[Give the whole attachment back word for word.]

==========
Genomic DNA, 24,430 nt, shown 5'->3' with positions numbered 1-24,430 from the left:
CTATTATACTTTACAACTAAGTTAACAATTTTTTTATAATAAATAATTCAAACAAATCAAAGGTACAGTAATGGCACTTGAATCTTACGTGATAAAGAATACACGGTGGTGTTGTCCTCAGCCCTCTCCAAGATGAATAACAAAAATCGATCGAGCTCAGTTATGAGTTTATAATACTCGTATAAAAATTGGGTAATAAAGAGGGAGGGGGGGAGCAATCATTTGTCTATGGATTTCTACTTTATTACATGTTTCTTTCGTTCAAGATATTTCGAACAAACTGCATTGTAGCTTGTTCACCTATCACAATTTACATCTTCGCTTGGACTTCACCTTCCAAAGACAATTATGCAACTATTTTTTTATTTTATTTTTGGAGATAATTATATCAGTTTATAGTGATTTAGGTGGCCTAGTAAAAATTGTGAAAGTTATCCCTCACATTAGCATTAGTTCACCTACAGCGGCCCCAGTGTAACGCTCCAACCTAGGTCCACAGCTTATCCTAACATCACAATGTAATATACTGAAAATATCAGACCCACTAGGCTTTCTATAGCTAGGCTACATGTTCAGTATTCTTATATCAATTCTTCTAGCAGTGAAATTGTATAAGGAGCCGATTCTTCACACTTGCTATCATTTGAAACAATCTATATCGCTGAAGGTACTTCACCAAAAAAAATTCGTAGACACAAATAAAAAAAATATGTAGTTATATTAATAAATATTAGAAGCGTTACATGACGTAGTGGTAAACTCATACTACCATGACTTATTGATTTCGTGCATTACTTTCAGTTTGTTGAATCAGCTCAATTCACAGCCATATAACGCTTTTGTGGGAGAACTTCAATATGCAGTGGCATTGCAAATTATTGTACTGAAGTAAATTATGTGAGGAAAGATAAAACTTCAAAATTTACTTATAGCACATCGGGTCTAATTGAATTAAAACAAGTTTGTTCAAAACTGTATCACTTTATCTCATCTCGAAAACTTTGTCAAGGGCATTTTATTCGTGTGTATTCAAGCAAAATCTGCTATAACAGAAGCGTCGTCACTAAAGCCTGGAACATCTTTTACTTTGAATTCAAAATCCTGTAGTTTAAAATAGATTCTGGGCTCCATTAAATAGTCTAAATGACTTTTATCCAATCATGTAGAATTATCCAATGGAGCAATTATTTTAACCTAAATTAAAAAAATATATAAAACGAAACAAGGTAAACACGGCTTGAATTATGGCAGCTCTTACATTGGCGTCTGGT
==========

Genomic DNA, 24,430 nt, shown 5'->3' with positions numbered 1-24,430 from the left:
CTATTATACTTTACAACTAAGTTAACAATTTTTTTATAATAAATAATTCAAACAAATCAAAGGTACAGTAATGGCACTTGAATCTTACGTGATAAAGAATACACGGTGGTGTTGTCCTCAGCCCTCTCCAAGATGAATAACAAAAATCGATCGAGCTCAGTTATGAGTTTATAATACTCGTATAAAAATTGGGTAATAAAGAGGGAGGGGGGGAGCAATCATTTGTCTATGGATTTCTACTTTATTACATGTTTCTTTCGTTCAAGATATTTCGAACAAACTGCATTGTAGCTTGTTCACCTATCACAATTTACATCTTCGCTTGGACTTCACCTTCCAAAGACAATTATGCAACTATTTTTTTATTTTATTTTTGGAGATAATTATATCAGTTTATAGTGATTTAGGTGGCCTAGTAAAAATTGTGAAAGTTATCCCTCACATTAGCATTAGTTCACCTACAGCGGCCCCAGTGTAACGCTCCAACCTAGGTCCACAGCTTATCCTAACATCACAATGTAATATACTGAAAATATCAGACCCACTAGGCTTTCTATAGCTAGGCTACATGTTCAGTATTCTTATATCAATTCTTCTAGCAGTGAAATTGTATAAGGAGCCGATTCTTCACACTTGCTATCATTTGAAACAATCTATATCGCTGAAGGTACTTCACCAAAAAAAATTCGTAGACACAAATAAAAAAAATATGTAGTTATATTAATAAATATTAGAAGCGTTACATGACGTAGTGGTAAACTCATACTACCATGACTTATTGATTTCGTGCATTACTTTCAGTTTGTTGAATCAGCTCAATTCACAGCCATATAACGCTTTTGTGGGAGAACTTCAATATGCAGTGGCATTGCAAATTATTGTACTGAAGTAAATTATGTGAGGAAAGATAAAACTTCAAAATTTACTTATAGCACATCGGGTCTAATTGAATTAAAACAAGTTTGTTCAAAACTGTATCACTTTATCTCATCTCGAAAACTTTGTCAAGGGCATTTTATTCGTGTGTATTCAAGCAAAATCTGCTATAACAGAAGCGTCGTCACTAAAGCCTGGAACATCTTTTACTTTGAATTCAAAATCCTGTAGTTTAAAATAGATTCTGGGCTCCATTAAATAGTCTAAATGACTTTTATCCAATCATGTAGAATTATCCAATGGAGCAATTATTTTAACCTAAATTAAAAAAATATATAAAACGAAACAAGGTAAACACGGCTTGAATTATGGCAGCTCTTACATTGGCGTCTGGT